By Jorge Narváez Hasfura, Juan Bernardo García Garza, José María González Elizond, Javier Ordoñez Namihira and Lizette Tellez de la Vega
Congressman Jorge Álvarez Máynez, representative of the parliamentary group for the political party “Movimiento Ciudadano,” once again submitted a bill to amend the Mexican Income Tax Law, in order to eliminate the tax exemptions (currently in force and contained in article 93, sections XXII and XXIII of said Law) applicable to income obtained from qualified inheritance and gifts in excess of 10 million pesos. The proposed amendment described below was submitted by the same congressman on Sept. 6, 2016 and was dismissed on Oct. 20 of that same year.
What’s the intent of the reform proposal?
According to the bill’s Statement of Purpose, the proposed amendment derives from the high inequality rates that exist in Mexico, which translates into a lack of opportunities that directly affect the country’s social mobility. Pursuant to the income inequality study carried out in 2017 by the Organization for Economic Cooperation and Development (OECD), where 0 refers to equality and 1 to inequality, Mexico scored .46, which places Mexico in 24th place out of 38 OECD member countries that were evaluated under this study.
In our opinion, this reform is relevant as it’s strongly related to the recommendations regarding tax collection improvement made by the OECD to Mexico in March 2018 at the Forum “OECD Mexico 2018: A Future with Growth and Inclusion,” proposing the elimination of the tax exemption applicable to transfers upon inheritance and the introduction of environmental taxes.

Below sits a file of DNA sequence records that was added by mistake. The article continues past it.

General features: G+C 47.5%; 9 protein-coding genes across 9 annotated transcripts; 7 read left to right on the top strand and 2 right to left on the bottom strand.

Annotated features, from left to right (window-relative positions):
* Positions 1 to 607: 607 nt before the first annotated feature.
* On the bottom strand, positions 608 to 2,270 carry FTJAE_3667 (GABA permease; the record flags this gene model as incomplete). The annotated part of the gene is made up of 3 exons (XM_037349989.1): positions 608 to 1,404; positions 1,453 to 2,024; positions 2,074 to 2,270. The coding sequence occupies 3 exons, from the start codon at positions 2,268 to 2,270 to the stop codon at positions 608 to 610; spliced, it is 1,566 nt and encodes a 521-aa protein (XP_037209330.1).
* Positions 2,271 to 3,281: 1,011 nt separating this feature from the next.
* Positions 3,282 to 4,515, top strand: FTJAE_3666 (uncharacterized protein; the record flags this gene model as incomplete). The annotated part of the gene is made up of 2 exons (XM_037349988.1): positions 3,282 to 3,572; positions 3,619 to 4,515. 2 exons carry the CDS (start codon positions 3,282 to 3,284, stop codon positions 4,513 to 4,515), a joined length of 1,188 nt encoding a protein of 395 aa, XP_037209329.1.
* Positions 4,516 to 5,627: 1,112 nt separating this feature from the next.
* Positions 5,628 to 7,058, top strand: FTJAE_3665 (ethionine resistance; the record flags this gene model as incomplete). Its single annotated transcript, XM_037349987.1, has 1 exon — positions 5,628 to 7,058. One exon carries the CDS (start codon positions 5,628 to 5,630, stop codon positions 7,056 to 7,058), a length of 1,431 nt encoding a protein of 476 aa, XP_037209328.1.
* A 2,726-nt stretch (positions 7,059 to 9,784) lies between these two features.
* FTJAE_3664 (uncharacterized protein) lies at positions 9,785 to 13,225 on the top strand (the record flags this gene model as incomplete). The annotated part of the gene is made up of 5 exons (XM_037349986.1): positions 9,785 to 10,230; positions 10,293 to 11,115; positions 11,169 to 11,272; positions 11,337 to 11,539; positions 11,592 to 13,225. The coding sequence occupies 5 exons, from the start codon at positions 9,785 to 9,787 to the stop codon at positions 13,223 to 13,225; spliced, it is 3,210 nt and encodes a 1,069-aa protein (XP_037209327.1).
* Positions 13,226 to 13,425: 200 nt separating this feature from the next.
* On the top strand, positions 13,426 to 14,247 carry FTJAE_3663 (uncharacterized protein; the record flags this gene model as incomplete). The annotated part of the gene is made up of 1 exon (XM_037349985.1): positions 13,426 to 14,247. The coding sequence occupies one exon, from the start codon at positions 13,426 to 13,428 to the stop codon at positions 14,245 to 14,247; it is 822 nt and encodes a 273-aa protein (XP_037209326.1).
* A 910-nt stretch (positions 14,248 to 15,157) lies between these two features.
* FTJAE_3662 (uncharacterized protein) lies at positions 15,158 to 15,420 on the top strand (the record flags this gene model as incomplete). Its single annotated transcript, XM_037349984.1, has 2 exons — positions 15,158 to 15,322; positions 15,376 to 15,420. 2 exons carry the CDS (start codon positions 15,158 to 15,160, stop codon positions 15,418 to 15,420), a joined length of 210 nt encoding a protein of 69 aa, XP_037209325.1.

This amendment bill proposes the taxation of transfers of assets, which are currently exempted, when their value exceeds 10 million pesos, establishing a number of ranges for assessment up to 100 million pesos. However, the bill (which includes the repeal of section XXII of article 93, amendment to section XXIII, modifications to article 130 and the addition of article 132 Bis of the Mexican Income Tax Law) sets forth the taxation of income, in general, received from qualified inheritance and/or gifts in excess of the 10 million pesos threshold as follows:
What does this mean for wealth owners?
Should this bill be approved and the amendments are passed into law, the transfer of assets by way of inheritance or gift will need to be taken into account from a tax standpoint in order to determine if income derived (for example, assets inherited or received as a gift) exceeds 10 million pesos, and if so, a 10 percent tax rate will apply on the excess until it reaches the next 50 million pesos threshold; if a surplus remains below 100 million pesos, the difference will be subject to taxation at a 20 percent rate; and any remaining amount exceeding the 100 million pesos threshold will be subject to a 30 percent tax rate. The tax due computed according to the above rules should be paid within the 15 days following the date on which the income is received. The only exemption available would be in the case of income individuals with disabilities as defined pursuant to the provisions of the General Inclusion Law for Impaired Individuals.